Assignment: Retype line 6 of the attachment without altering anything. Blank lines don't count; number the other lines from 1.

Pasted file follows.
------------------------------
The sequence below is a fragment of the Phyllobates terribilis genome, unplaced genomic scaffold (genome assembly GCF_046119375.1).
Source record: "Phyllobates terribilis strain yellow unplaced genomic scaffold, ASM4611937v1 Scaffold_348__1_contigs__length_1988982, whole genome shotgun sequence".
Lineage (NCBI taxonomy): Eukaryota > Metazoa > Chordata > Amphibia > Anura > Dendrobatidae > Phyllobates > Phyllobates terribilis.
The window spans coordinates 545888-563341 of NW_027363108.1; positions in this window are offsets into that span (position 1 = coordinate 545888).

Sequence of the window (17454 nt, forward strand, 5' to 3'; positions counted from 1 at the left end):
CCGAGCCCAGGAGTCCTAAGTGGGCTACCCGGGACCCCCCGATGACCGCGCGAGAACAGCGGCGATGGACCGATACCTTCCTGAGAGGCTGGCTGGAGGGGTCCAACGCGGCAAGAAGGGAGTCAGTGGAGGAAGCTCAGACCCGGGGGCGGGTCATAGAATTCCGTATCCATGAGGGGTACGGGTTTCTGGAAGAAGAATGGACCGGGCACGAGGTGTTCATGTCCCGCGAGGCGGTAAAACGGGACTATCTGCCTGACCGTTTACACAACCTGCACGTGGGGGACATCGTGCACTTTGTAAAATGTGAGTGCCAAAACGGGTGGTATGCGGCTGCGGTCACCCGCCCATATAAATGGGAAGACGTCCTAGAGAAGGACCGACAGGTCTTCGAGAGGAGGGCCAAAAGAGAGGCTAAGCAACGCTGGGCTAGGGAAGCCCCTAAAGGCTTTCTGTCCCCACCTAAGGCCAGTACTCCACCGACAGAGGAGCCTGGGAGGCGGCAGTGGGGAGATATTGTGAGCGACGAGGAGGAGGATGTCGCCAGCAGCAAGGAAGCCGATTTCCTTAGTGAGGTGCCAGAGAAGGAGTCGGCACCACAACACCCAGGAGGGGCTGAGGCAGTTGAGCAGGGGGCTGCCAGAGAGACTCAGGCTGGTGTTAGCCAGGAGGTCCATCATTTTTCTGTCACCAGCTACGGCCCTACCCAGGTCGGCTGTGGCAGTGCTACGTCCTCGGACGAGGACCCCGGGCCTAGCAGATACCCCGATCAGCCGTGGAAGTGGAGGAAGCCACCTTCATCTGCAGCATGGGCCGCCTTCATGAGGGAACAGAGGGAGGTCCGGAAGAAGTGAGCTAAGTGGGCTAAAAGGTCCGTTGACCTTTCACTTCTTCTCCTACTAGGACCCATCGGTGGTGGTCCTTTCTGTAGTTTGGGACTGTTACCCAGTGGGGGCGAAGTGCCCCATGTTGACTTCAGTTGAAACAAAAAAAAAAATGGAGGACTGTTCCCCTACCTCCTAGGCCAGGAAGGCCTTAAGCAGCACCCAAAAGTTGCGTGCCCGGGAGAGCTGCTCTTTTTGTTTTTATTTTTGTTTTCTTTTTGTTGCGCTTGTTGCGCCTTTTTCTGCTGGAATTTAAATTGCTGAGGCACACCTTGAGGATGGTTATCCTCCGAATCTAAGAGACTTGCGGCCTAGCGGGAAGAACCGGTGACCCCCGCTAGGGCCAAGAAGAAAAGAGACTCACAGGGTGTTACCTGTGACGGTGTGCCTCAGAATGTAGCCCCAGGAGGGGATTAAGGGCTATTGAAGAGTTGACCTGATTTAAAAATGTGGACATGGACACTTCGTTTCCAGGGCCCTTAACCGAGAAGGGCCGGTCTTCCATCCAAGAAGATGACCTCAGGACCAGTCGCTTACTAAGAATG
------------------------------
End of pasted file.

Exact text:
CCGAGCCCAGGAGTCCTAAGTGGGCTACCCGGGACCCCCCGATGACCGCGCGAGAACAGCGGCGATGGACCGATACCTTCCTGAGAGGCTGGCTGGAGGGGTCCAACGCGGCAAGAAGGGAGTCAGTGGAGGAAGCTCAGACCCGGGGGCGGGTCATAGAATTCCGTATCCATGAGGGGTACGGGTTTCTGGAAGAAGAATGGACCGGGCACGAGGTGTTCATGTCCCGCGAGGCGGTAAAACGGGACTATCTGCCTGACCGTTTACACAACCTGCACGTGGGGGACATCGTGCACTTTGTAAAATGTGAGTGCCAAAACGGGTGGTATGCGGCTGCGGTCACCCGCCCATATAAATGGGAAGACGTCCTAGAGAAGGACCGACAGGTCTTCGAGAGGAGGGCCAAAAGAGAGGCTAAGCAACGCTGGGCTAGGGAAGCCCCTAAAGGCTTTCTGTCCCCACCTAAGGCCAGTACTCCACCGACAGAGGAGCCTGGGAGGCGGCAGTGGGGAGATATTGTGAGCGACGAGGAGGAGGATGTCGCCAGCAGCAAGGAAGCCGATTTCCTTAGTGAGGTGCCAGAGAAGGAGTCGGCACCACAACACCCAGGAGGGGCTGAGGCAGTTGAGCAGGGGGCTGCCAGAGAGACTCAGGCTGGTGTTAGCCAGGAGGTCCATCATTTTTCTGTCACCAGCTACGGCCCTACCCAGGTCGGCTGTGGCAGTGCTACGTCCTCGGACGAGGACCCCGGGCCTAGCAGATACCCCGATCAGCCGTGGAAGTGGAGGAAGCCACCTTCATCTGCAGCATGGGCCGCCTTCATGAGGGAACAGAGGGAGGTCCGGAAGAAGTGAGCTAAGTGGGCTAAAAGGTCCGTTGACCTTTCACTTCTTCTCCTACTAGGACCCATCGGTGGTGGTCCTTTCTGTAGTTTGGGACTGTTACCCAGTGGGGGCGAAGTGCCCCATGTTGACTTCAGTTGAAACAAAAAAAAAAATGGAGGACTGTTCCCCTACCTCCTAGGCCAGGAAGGCCTTAAGCAGCACCCAAAAGTTGCGTGCCCGGGAGAGCTGCTCTTTTTGTTTTTATTTTTGTTTTCTTTTTGTTGCGCTTGTTGCGCCTTTTTCTGCTGGAATTTAAATTGCTGAGGCACACCTTGAGGATGGTTATCCTCCGAATCTAAGAGACTTGCGGCCTAGCGGGAAGAACCGGTGACCCCCGCTAGGGCCAAGAAGAAAAGAGACTCACAGGGTGTTACCTGTGACGGTGTGCCTCAGAATGTAGCCCCAGGAGGGGATTAAGGGCTATTGAAGAGTTGACCTGATTTAAAAATGTGGACATGGACACTTCGTTTCCAGGGCCCTTAACCGAGAAGGGCCGGTCTTCCATCCAAGAAGATGACCTCAGGACCAGTCGCTTACTAAGAATG